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23 June 2015 Prime Focus Spectrograph for the Subaru telescope: massively multiplexed optical and near-infrared fiber spectrograph
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The Prime Focus Spectrograph (PFS) is an optical/near-infrared multifiber spectrograph with 2394 science fibers distributed across a 1.3-deg diameter field of view at the Subaru 8.2-m telescope. The wide wavelength coverage from 0.38  μm to 1.26  μm, with a resolving power of 3000, simultaneously strengthens its ability to target three main survey programs: cosmology, galactic archaeology and galaxy/AGN evolution. A medium resolution mode with a resolving power of 5000 for 0.71  μm to 0.89  μm will also be available by simply exchanging dispersers. We highlight some of the technological aspects of the design. To transform the telescope focal ratio, a broad-band coated microlens is glued to each fiber tip. A higher transmission fiber is selected for the longest part of the cable system, optimizing overall throughput; a fiber with low focal ratio degradation is selected for the fiber-positioner and fiber-slit components, minimizing the effects of fiber movements and fiber bending. Fiber positioning will be performed by a positioner consisting of two stages of piezo-electric rotary motors. The positions of these motors are measured by taking an image of artificially back-illuminated fibers with the metrology camera located in the Cassegrain container; the fibers are placed in the proper location by iteratively measuring and then adjusting the positions of the motors. Target light reaches one of the four identical fast-Schmidt spectrograph modules, each with three arms. The PFS project has passed several project-wide design reviews and is now in the construction phase.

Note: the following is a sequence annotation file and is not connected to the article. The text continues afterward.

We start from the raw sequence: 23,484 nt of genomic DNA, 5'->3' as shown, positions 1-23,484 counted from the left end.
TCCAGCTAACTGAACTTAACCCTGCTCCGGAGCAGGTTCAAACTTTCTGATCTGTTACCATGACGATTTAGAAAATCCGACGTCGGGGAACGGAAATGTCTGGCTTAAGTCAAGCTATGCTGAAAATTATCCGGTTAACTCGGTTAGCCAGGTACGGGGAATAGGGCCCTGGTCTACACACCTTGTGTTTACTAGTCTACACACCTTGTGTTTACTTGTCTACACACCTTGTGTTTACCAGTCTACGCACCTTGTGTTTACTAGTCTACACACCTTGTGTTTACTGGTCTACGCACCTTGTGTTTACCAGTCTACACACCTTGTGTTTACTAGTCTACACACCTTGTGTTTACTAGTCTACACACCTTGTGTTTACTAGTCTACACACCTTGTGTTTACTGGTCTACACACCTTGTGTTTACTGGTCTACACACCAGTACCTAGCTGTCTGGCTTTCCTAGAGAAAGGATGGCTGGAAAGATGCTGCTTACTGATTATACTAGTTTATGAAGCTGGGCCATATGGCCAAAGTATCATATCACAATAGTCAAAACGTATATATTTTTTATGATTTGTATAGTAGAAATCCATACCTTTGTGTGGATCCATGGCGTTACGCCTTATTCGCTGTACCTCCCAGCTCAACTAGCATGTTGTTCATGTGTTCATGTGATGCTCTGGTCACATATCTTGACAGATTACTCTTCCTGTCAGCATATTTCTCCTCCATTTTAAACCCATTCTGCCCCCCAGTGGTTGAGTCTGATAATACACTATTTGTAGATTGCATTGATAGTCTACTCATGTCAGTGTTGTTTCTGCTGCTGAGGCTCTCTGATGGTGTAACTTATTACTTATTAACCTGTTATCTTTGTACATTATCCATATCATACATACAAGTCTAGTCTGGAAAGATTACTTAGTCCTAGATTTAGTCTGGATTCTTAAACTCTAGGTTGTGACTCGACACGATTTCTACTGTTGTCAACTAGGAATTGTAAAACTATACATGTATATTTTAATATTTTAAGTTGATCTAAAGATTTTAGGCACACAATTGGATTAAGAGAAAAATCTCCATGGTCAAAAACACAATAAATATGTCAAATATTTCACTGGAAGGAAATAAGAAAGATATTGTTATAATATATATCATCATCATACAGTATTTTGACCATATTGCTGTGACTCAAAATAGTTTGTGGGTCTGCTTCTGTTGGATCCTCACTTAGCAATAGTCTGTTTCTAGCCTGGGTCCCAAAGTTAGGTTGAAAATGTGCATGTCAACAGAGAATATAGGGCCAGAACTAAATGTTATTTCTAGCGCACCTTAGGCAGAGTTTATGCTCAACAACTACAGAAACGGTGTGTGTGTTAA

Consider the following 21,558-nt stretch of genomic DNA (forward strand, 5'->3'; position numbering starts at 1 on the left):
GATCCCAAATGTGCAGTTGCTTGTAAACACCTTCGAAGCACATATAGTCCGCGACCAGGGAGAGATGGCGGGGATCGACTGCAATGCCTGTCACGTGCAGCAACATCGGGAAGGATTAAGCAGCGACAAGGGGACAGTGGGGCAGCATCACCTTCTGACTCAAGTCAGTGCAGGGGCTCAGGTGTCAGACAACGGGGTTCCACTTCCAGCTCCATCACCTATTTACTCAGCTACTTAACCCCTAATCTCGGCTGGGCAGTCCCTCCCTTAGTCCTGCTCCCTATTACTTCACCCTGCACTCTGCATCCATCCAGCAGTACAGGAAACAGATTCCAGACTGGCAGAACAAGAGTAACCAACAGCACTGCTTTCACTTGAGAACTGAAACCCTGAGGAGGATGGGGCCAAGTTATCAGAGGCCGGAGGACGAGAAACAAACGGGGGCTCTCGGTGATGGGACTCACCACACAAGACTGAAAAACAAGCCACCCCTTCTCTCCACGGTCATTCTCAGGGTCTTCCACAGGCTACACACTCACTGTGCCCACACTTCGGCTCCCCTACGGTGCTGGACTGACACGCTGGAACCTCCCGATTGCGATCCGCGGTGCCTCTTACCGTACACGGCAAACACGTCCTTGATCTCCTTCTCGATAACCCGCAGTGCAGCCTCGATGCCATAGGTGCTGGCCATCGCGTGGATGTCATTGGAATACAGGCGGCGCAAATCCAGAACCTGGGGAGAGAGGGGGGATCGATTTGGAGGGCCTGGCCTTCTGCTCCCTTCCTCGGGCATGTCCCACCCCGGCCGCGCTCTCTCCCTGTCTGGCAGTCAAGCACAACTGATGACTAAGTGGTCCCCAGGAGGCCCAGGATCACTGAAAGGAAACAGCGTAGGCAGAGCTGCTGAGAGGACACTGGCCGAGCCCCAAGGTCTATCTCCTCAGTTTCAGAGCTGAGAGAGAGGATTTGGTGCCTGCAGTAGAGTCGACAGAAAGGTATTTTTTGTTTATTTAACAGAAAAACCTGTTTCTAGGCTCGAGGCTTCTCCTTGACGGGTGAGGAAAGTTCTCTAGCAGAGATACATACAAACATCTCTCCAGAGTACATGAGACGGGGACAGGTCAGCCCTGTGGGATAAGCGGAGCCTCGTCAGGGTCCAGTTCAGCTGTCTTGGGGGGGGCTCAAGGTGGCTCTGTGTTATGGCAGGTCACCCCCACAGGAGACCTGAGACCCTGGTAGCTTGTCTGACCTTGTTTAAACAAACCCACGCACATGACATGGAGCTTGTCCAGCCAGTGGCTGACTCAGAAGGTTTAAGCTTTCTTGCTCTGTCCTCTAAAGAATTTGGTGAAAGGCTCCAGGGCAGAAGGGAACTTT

The Prime Focus Spectrograph (PFS)1 is an optical/near-infrared multifiber spectrograph with 2394 science fibers (Fig. 1), and is scheduled to be mounted on the Subaru 8.2-m telescope. The position of each fiber is controlled by a fiber positioner, called “Cobra,” consisting of two-staged piezo-electric rotary squiggle motors. Each fiber positioner unit samples a circular patrol region of 9.5-mm diameter at the telescope focal plane, and these positioners are arrayed into a hexagonal pattern with 8-mm central distances between adjacent positioners. The whole array extends to a single hexagonal field of view (FOV) whose effective diameter is 1.3 deg. The hexagonal FOV has an advantage for efficient tiling of survey areas, compared with e.g., a circular FOV. The fibers are divided into four groups, each of which enters one of the four spectrograph modules in a slit comprising 600 or 597 science fibers in a single row. Each spectrograph module has three color arms to cover a wide wavelength region from 0.38μm to 1.26μm, with a mean resolving power λ/δλ of 3000. This resolution is optimal for spectroscopic surveys of fainter galaxies and stars, targeting cosmology, Galactic archaeology and galaxy/AGN evolution. To simplify the design of the spectrograph, the F/2.2 beam from the telescope wide field corrector (WFC) is increased to F/2.8 by a microlens bonded to each fiber. A double Schmidt design is used for the spectrograph modules, which are F/2.5 at the fiber side and F/1.09 at the detector side. These apertures are slightly larger than the nominal F/#, allowing for some focal ratio degradation (FRD) in the fiber. A medium spectral resolution mode with resolving power of 5000 for the red arms (0.71μm to 0.89μm) is also included. This addition particularly benefits important Galactic archaeology studies. This new mode is realized by using a simple grating/grism exchange mechanism without changing any other design elements. The basic characteristics of PFS are summarized in Table 1. The total efficiency from the atmosphere to the detector is expected to be around 10%20%,1 depending on the wavelength and observing conditions such as telescope elevation and fiber position in FOV.